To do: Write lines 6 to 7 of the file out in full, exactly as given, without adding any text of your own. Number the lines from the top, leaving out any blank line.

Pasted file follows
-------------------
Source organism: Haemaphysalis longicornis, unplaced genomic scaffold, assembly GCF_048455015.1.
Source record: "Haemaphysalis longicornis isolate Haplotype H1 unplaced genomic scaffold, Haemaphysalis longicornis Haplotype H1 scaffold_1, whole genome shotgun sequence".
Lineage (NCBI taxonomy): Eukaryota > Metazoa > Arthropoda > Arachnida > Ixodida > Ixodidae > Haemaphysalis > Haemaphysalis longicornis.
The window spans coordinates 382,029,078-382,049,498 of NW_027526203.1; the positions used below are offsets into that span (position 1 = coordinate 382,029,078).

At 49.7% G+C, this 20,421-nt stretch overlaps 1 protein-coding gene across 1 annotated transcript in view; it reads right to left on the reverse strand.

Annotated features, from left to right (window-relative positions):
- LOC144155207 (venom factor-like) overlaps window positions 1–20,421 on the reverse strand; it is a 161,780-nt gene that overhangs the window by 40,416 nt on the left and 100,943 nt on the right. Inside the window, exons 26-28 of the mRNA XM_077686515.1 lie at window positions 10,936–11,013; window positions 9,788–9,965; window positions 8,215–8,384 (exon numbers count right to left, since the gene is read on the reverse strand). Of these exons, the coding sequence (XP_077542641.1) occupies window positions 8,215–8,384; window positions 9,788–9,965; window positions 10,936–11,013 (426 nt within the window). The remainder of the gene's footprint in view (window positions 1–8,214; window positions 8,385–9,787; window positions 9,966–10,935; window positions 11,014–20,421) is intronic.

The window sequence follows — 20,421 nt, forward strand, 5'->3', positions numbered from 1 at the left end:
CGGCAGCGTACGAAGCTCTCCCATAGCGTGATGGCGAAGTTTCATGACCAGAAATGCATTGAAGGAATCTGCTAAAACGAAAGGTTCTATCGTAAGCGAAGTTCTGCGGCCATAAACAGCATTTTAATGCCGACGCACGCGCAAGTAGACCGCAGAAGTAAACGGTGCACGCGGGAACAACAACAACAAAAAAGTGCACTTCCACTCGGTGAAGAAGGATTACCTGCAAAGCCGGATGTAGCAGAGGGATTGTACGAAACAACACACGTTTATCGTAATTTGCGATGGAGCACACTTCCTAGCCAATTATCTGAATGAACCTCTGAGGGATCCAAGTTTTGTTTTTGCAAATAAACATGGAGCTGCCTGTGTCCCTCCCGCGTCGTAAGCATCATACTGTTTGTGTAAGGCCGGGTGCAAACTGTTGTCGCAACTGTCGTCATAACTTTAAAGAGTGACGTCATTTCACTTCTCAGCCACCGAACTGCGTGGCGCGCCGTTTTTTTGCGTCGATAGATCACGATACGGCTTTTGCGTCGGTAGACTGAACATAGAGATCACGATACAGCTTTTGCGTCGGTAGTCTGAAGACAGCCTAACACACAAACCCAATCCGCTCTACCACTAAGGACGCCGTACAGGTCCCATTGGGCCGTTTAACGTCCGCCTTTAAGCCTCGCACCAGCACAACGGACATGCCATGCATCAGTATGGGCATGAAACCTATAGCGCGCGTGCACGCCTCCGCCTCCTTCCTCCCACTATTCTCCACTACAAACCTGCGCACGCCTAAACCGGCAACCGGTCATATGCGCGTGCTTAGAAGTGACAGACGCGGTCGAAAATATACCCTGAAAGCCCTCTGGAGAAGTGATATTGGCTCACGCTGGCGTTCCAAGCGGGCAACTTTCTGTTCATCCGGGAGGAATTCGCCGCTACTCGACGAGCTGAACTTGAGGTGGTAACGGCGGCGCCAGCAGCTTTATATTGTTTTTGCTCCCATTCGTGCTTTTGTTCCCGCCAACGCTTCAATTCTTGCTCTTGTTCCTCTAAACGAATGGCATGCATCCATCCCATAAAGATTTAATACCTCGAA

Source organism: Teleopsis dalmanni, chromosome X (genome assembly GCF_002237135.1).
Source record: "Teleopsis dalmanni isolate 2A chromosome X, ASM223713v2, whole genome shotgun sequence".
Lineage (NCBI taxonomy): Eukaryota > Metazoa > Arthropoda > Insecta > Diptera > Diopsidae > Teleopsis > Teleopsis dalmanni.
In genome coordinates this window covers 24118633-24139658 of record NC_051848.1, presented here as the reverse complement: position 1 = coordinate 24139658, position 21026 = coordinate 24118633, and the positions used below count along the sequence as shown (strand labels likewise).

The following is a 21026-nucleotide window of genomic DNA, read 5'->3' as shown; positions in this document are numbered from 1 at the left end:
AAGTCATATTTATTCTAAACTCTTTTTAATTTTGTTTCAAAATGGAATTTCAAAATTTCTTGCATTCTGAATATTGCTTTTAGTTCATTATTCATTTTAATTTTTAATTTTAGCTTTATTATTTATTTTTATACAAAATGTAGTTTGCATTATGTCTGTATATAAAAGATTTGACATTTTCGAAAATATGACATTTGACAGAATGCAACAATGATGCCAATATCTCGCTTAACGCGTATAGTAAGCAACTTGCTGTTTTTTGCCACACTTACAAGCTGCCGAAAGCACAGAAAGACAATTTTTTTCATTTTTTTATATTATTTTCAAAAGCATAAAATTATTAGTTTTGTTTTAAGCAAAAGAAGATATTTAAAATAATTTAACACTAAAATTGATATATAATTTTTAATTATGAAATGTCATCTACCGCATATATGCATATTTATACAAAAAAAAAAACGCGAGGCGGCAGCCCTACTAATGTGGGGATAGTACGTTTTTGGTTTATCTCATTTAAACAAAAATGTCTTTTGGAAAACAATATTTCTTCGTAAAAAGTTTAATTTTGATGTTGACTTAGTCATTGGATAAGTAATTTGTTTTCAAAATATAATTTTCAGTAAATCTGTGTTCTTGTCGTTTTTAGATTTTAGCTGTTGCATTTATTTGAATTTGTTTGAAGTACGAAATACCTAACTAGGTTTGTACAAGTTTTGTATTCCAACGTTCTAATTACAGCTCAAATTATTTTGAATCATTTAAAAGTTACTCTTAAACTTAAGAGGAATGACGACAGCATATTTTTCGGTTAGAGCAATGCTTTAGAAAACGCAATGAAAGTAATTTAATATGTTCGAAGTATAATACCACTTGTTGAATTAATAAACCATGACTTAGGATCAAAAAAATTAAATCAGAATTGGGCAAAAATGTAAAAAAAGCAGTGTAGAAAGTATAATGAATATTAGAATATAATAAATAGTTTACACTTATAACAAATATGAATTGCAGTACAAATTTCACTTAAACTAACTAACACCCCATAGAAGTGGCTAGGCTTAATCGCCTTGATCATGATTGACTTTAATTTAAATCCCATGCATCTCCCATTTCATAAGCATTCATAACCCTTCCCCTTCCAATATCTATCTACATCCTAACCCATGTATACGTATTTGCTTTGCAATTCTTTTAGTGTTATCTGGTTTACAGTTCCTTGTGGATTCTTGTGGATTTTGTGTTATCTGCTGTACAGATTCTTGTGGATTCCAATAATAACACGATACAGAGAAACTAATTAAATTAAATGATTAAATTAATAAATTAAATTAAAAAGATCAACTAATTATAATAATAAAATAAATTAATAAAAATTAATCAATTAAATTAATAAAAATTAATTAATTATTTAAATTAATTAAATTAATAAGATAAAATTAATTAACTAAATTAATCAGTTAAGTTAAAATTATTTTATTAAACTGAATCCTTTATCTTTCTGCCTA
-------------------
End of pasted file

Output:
Annotated features, from left to right (window-relative positions):
- LOC144155207 (venom factor-like) overlaps window positions 1–20,421 on the reverse strand; it is a 161,780-nt gene that overhangs the window by 40,416 nt on the left and 100,943 nt on the right. Inside the window, exons 26-28 of the mRNA XM_077686515.1 lie at window positions 10,936–11,013; window positions 9,788–9,965; window positions 8,215–8,384 (exon numbers count right to left, since the gene is read on the reverse strand). Of these exons, the coding sequence (XP_077542641.1) occupies window positions 8,215–8,384; window positions 9,788–9,965; window positions 10,936–11,013 (426 nt within the window). The remainder of the gene's footprint in view (window positions 1–8,214; window positions 8,385–9,787; window positions 9,966–10,935; window positions 11,014–20,421) is intronic.